toyota

The Toyota Verso

The Toyota Verso is a compact seven-seat MPV which, had it been launched a few years ago, would have given large people carriers a run for their money – albeit with a sleeker shape and a lower roof.

Practicality
The Toyota Verso ticks the boxes when it comes to comfort and being user friendly as its middle row of seats can be slid, reclined and folded individually, while the two in the back can be raised and lowered from the boot floor.
The boot is big with five seats in place and massive when the Verso is in two-seat mode with the added bonus of a flat floor helping both loading and stowage of awkward items. Two jump seats in the rear can accommodate children and there are clever cubby holes to store away a family’s clutter.
The steering is light, which is a major bonus in the city, when it comes to parking although it doesn’t give much feedback to the driver on the open road. When cornering body roll is noticeable but not unbearable.
The Toyota Verso’s ride is generally comfortable although the suspension is occasionally unable to deal with rougher surfaces.
The cabin is conventional and easy to get used to with the centrally mounted instruments the only oddity – but they are clearly set out and easy to use.
The seats are supportive while the steering wheel adjusts for reach and rake making it a simple task to find a decent driving position. Visibility is good for the driver with few if any blindspots.
Dependability is Toyota’s claim to fame so the quality of cabin materials is good and more than likely to stand up to the attentions of the younger members of the family.

Life Style
There is no doubt that the Toyota Verso is aimed at young families. There are thoughtful design touches like large wide opening doors giving easy access to the cabin that will be appreciated by parents attempting to manoeuvre their kids into the vehicle.
As it is not aimed at the boy racer, the exterior looks are predictably conservative – the design highlight being a distinctive swooping crease running the length of the Verso’s flank in an effort to make it seem less slab-sided.
The Verso is reasonably refined although the petrol engine can make itself heard when worked hard and the diesels have a gravelly quality at low speeds.
There’s some wind and road noise on the motorway and the occasional thud over rough surfaces but by and large the Verso does a reasonable job of insulating occupants from the outside world. A large panoramic sunroof is a nice touch if you can afford the option. Running costs are competitive across the board, but the Verso is particularly good on fuel consumption and carbon dioxide emissions which means as a company car it attracts less of a tax bill.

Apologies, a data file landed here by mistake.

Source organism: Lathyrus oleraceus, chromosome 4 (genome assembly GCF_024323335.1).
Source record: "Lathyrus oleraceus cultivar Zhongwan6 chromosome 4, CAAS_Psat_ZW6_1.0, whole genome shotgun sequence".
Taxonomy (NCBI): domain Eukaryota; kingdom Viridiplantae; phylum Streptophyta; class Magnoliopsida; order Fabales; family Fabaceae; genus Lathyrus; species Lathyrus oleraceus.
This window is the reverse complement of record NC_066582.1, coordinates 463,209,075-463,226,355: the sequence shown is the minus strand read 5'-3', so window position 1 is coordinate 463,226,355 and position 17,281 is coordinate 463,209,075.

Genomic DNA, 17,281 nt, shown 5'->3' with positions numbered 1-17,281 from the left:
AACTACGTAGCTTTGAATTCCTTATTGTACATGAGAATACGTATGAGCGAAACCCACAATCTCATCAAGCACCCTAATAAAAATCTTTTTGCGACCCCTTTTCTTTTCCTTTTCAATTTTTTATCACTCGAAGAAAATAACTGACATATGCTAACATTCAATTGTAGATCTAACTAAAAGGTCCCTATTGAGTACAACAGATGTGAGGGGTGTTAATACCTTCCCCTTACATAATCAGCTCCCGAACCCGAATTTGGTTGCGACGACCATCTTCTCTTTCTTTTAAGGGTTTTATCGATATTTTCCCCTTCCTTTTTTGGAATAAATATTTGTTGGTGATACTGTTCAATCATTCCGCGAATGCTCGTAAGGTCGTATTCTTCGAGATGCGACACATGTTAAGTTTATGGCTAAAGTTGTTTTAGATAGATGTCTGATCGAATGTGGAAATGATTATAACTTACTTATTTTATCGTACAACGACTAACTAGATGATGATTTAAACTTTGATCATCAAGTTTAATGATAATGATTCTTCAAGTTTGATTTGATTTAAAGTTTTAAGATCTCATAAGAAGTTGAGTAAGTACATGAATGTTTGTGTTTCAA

Security and Safety
The Toyota Verso is fitted with just about every piece of security and safety equipment known to the modern motoring world.
There are deadlocks, an alarm and marked parts help to deter thieves. Meanwhile stability control, hill-start assist, active front-seat head restraints, a driver’s knee airbag and front, side and cabin-length window airbags protect occupant by helping prevent and lessening the impact of accidents.

The Finishing Touches
The Toyota Verso has a decent level of equipment. The entry-level model includes air conditioning and front electric windows. Step up to the TR trim and Toyota add alloy wheels, electric rear windows, Bluetooth and a front armrest. The top specification T Spirit versions get cruise control, automatic headlights and wipers, climate control and a neat rear-view camera.
Toyota Verso Car Review Summary
The Toyota Verso is a great standard bearer for quality and value in the compact MPV sector offering buyers seven-seat practicality, comfort and refinement.
There’s lots of room in the front two rows and a big boot when the compact MPV is in five-seat mode.
The Verso is available with a choice of either petrol or diesel engines which are powerful with decent levels of performance.
A six-speed manual gearbox is fitted as standard with an optional automatic transmission for the 1.8-litre petrol engine.
The Verso’s cabin is comfortable if lacking a stylish flourish – however it feels like it will stand up to the rigours of family life.